Autosomal dominant polycystic kidney disease (ADPKD) is the most common inherited cause of chronic kidney disease (CKD) and leads to a specific type of bone disease. The primary cilium is a major cellular organelle implicated in the pathophysiology of ADPKD caused by mutations in polycystin-1 (PKD1) and polycystin-2 (PKD2). In this study, for the first time, cilia were characterized in primary preosteoblasts isolated from patients with ADPKD. All patients with ADPKD had low bone turnover and primary osteoblasts were also obtained from patients with non-ADPKD CKD with low bone turnover. Image-based immunofluorescence assays analyzed cilia using standard markers, pericentrin, and acetylated-α-tubulin, where cilia induction and elongation were chosen as relevant endpoints for these initial investigations. Osteoblastic activity was examined by measuring alkaline phosphatase levels and mineralized matrix deposition rates. It was found that primary cilia can be visualized in patient-derived osteoblasts and respond to elongation treatments. Compared with control cells, ADPKD osteoblasts displayed abnormal cilia elongation that was significantly more responsive in cells with PKD2 nontruncating mutations and PKD1 mutations. In contrast, non-ADPKD CKD osteoblasts were unresponsive and had shorter cilia. Finally, ADPKD osteoblasts showed increased rates of mineralized matrix deposition compared with non-ADPKD CKD. This work represents the first study of cilia in primary human-derived osteoblasts from patients with CKD and patients with ADPKD who have normal kidney function, offering new insights as bone disease phenotypes are not well recapitulated in animal models. These data support a model whereby altered cilia occurs in PKD-mutated osteoblasts, and that ADPKD-related defects in bone cell activity and mineralization are distinct from adynamic bone disease from patients with non-ADPKD CKD.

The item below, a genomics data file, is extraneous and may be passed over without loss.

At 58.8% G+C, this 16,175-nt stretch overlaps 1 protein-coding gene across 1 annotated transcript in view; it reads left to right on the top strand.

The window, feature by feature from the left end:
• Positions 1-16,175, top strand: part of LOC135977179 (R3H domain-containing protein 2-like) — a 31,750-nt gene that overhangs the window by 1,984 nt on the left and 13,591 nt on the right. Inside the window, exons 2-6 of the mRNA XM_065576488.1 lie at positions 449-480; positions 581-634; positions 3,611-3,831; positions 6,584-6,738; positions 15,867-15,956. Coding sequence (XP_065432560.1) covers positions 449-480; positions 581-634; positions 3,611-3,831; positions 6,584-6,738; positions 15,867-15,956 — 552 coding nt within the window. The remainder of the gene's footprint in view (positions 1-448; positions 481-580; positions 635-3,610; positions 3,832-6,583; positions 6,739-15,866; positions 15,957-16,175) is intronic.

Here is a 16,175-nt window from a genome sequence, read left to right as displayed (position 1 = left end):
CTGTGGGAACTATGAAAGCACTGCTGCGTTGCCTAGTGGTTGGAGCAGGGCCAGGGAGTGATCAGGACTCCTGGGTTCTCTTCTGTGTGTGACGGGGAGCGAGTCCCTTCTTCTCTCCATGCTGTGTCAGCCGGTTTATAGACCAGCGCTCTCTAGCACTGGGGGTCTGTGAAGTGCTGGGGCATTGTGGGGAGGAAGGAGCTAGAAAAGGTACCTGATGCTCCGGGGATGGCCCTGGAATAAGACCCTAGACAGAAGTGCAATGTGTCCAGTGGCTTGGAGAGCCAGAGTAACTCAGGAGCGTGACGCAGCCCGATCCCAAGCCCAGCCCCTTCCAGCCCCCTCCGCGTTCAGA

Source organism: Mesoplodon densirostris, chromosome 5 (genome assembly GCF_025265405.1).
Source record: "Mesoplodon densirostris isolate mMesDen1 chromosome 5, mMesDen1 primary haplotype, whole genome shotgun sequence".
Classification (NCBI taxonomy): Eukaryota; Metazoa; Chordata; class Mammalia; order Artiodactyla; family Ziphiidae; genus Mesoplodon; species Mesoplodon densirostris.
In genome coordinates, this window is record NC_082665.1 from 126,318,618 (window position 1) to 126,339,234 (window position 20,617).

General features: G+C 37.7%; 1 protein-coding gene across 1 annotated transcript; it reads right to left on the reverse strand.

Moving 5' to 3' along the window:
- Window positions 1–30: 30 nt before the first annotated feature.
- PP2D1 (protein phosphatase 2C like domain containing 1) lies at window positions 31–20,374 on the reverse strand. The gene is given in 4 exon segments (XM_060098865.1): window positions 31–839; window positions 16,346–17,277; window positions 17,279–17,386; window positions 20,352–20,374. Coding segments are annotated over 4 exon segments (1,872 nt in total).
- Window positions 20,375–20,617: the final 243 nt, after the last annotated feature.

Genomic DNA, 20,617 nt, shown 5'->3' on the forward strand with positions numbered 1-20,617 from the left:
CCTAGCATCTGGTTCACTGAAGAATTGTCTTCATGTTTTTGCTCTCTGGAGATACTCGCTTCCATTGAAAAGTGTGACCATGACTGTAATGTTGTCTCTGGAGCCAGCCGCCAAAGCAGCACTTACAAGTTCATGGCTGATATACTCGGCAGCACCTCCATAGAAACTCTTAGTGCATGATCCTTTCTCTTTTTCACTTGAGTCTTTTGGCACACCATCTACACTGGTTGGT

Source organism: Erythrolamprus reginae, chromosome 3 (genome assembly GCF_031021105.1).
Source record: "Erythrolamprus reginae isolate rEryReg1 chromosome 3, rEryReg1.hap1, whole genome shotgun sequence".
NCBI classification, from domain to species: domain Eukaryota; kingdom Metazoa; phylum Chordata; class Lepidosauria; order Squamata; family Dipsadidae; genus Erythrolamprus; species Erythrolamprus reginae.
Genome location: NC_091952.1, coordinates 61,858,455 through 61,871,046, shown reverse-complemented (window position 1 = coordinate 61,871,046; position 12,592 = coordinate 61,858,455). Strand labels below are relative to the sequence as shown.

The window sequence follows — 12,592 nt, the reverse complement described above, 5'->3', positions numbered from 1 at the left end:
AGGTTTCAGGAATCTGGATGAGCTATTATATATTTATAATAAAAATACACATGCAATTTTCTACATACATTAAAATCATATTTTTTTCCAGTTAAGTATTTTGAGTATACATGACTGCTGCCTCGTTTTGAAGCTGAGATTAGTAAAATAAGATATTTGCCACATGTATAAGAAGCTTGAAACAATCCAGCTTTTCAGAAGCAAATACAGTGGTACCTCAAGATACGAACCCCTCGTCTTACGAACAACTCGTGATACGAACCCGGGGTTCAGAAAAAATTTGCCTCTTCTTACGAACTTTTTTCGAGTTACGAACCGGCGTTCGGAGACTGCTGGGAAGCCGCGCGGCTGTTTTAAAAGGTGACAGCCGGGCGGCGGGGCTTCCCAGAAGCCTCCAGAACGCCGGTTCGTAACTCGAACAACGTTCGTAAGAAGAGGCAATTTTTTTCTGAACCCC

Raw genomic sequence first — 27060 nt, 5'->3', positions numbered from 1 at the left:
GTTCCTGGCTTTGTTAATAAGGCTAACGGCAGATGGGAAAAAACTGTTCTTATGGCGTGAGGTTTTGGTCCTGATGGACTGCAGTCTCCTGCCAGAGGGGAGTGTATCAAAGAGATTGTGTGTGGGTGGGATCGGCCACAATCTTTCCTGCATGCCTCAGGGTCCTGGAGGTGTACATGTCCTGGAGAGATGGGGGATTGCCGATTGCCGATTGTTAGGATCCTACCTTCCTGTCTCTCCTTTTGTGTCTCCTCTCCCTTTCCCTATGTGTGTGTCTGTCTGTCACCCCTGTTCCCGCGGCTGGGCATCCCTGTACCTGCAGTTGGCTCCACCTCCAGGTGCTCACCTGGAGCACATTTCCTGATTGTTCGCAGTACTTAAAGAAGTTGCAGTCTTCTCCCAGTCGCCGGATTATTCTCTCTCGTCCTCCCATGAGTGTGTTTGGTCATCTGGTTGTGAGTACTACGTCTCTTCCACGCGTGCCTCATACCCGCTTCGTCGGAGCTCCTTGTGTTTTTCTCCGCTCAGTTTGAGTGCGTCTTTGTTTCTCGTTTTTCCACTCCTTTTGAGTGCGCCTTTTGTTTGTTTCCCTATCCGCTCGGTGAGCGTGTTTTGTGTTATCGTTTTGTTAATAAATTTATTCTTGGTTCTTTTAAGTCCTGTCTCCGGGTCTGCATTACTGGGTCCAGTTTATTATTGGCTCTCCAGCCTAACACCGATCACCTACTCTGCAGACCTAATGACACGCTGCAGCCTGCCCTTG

- AUTOSOMAL DOMINANT POLYCYSTIC KIDNEY DISEASE
- CHRONIC KIDNEY DISEASE
- POLYCYSTIC KIDNEY DISEASE
- PRIMARY CILIA
ASJC Scopus subject areas
- Endocrinology, Diabetes and Metabolism
- Orthopedics and Sports Medicine